The People's Perspective on Medicine

Bald Men at Higher Risk of Aggressive Prostate Cancer

Male pattern balding in a horseshoe pattern is associated with a greater risk of aggressive prostate cancer in later years.
Bald

Men with male pattern baldness may be at higher risk for aggressive prostate cancer. That’s the finding from a study of nearly 40,000 men published in the Journal of Clinical Oncology.

The researchers analyzed data from the U.S. Prostate, Lung, Colorectal and Ovarian Cancer Screening Trial. The volunteers, enrolled between age 55 and 74 were asked to describe their hair loss at age 45. During follow-up more than 1,100 men developed prostate cancer with 571 men diagnosed with aggressive tumors.

There was an association between aggressive prostate cancer and hair thinning both on the forehead and the crown of the head. Men with that type of hair loss were 40 percent more likely to be diagnosed with aggressive prostate cancer during the follow-up period.

One explanation is that both male pattern baldness and advanced prostate cancer are likely to be driven by testosterone and its metabolites. This was an epidemiological analysis, and does not prove cause and effect. Nevertheless, men with this type of male pattern baldness may want to discuss their risk of prostate cancer with a health care provider.

[Journal of Clinical Oncology,online Sept. 15, 2014]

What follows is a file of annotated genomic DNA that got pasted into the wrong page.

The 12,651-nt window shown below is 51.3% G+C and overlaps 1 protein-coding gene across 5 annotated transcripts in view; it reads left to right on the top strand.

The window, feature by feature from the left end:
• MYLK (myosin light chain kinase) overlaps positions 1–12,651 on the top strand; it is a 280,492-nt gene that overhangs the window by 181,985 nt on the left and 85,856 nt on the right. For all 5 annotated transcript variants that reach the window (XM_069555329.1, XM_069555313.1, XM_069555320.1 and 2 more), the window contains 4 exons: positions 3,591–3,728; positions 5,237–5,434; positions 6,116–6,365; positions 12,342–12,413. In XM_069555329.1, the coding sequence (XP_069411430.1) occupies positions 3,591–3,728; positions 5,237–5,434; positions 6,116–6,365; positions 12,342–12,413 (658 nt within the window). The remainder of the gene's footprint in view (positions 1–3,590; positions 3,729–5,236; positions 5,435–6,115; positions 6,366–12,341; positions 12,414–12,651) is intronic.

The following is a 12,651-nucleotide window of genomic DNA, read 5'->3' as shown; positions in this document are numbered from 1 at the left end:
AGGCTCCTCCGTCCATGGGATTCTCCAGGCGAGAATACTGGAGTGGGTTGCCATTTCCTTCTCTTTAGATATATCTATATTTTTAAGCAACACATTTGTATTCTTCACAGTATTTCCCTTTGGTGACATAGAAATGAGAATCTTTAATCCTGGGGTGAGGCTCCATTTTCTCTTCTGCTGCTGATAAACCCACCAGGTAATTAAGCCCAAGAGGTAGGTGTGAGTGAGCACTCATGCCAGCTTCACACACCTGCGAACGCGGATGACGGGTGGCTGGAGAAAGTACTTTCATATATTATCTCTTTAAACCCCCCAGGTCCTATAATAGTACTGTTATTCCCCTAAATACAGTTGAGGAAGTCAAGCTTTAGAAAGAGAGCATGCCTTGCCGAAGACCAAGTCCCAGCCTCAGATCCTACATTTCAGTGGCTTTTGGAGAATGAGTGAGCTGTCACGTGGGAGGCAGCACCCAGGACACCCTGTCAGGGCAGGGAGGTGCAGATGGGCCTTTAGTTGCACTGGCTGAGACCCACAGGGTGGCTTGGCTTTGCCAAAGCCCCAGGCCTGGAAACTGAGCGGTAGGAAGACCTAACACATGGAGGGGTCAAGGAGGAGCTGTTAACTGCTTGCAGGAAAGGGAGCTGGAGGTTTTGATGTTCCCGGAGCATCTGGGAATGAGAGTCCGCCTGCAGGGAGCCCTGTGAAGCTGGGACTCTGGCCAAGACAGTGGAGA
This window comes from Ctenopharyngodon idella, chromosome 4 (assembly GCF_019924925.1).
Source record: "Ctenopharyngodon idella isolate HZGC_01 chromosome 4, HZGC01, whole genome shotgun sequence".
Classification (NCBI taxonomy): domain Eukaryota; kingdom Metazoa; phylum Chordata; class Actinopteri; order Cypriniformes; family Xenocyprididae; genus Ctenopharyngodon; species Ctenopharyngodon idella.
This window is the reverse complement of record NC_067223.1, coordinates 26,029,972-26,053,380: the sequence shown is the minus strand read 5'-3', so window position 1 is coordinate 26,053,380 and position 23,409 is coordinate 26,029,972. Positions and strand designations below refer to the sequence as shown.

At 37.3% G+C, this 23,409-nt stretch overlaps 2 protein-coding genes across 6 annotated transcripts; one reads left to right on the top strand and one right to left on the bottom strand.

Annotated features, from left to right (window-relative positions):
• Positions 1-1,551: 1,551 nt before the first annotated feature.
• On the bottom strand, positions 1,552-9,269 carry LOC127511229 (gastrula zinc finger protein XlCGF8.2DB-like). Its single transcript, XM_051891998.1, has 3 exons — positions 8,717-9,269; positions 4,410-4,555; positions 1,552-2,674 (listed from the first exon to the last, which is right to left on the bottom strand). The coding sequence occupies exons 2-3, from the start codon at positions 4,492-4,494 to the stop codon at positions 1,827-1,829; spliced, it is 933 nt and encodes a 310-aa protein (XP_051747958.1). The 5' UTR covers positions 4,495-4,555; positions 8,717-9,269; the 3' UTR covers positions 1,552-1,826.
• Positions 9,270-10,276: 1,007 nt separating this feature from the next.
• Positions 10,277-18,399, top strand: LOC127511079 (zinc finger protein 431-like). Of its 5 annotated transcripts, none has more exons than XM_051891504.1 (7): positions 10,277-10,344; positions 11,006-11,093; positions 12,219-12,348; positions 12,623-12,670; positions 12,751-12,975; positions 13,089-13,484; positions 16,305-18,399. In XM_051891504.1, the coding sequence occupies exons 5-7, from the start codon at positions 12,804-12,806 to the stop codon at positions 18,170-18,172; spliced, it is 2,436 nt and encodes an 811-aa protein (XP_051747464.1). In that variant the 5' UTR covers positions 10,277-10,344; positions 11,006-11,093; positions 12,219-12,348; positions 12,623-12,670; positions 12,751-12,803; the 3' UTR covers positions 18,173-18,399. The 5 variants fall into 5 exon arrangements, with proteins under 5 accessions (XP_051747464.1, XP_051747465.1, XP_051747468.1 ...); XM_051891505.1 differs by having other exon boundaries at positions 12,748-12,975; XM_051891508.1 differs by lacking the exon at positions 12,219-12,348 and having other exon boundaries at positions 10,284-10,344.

An epidemiological association like this can be difficult to interpret, and from The People’s Pharmacy perspective, that is true of this study. Nonetheless, men who have this pattern of balding should stay in touch with their health care providers to determine when and how screening for prostate cancer might be appropriate for them.

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About the Author
Terry Graedon, PhD, is a medical anthropologist and co-host of The People’s Pharmacy radio show, co-author of The People’s Pharmacy syndicated newspaper columns and numerous books, and co-founder of The People’s Pharmacy website. Terry taught in the Duke University School of Nursing and was an adjunct assistant professor in the Department of Anthropology. She is a Fellow of the Society of Applied Anthropology. Terry is one of the country's leading authorities on the science behind folk remedies. .
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